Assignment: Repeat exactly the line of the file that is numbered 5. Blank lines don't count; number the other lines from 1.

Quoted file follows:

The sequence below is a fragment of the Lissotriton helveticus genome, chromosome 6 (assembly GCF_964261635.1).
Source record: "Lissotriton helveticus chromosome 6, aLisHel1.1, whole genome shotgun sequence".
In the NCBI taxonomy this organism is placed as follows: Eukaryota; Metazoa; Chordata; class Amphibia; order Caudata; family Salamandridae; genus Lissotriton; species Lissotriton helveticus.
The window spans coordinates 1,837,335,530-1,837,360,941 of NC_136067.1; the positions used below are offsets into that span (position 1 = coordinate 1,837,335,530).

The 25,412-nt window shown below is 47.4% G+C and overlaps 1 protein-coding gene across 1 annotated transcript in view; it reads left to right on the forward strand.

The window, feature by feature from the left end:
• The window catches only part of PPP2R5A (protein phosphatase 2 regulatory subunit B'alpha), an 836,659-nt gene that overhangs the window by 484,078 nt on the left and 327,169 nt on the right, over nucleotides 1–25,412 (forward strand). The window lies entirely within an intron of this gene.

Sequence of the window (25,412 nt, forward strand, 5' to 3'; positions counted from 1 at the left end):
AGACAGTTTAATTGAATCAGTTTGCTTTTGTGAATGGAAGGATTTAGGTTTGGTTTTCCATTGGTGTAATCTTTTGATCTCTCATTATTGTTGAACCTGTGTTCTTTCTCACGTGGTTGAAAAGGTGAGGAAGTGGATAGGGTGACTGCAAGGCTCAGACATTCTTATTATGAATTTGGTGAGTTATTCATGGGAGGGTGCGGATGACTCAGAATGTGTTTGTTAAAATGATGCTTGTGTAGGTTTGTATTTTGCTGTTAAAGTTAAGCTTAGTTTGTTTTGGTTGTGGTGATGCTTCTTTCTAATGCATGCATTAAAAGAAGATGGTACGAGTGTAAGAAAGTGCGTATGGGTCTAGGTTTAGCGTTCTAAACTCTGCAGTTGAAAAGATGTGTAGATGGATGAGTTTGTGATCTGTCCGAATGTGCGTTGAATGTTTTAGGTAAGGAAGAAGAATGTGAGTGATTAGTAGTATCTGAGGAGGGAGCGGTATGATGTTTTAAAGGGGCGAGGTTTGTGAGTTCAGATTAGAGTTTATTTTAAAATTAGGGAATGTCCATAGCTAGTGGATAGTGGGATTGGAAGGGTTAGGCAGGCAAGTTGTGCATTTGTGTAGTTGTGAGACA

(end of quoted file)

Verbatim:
The 25,412-nt window shown below is 47.4% G+C and overlaps 1 protein-coding gene across 1 annotated transcript in view; it reads left to right on the forward strand.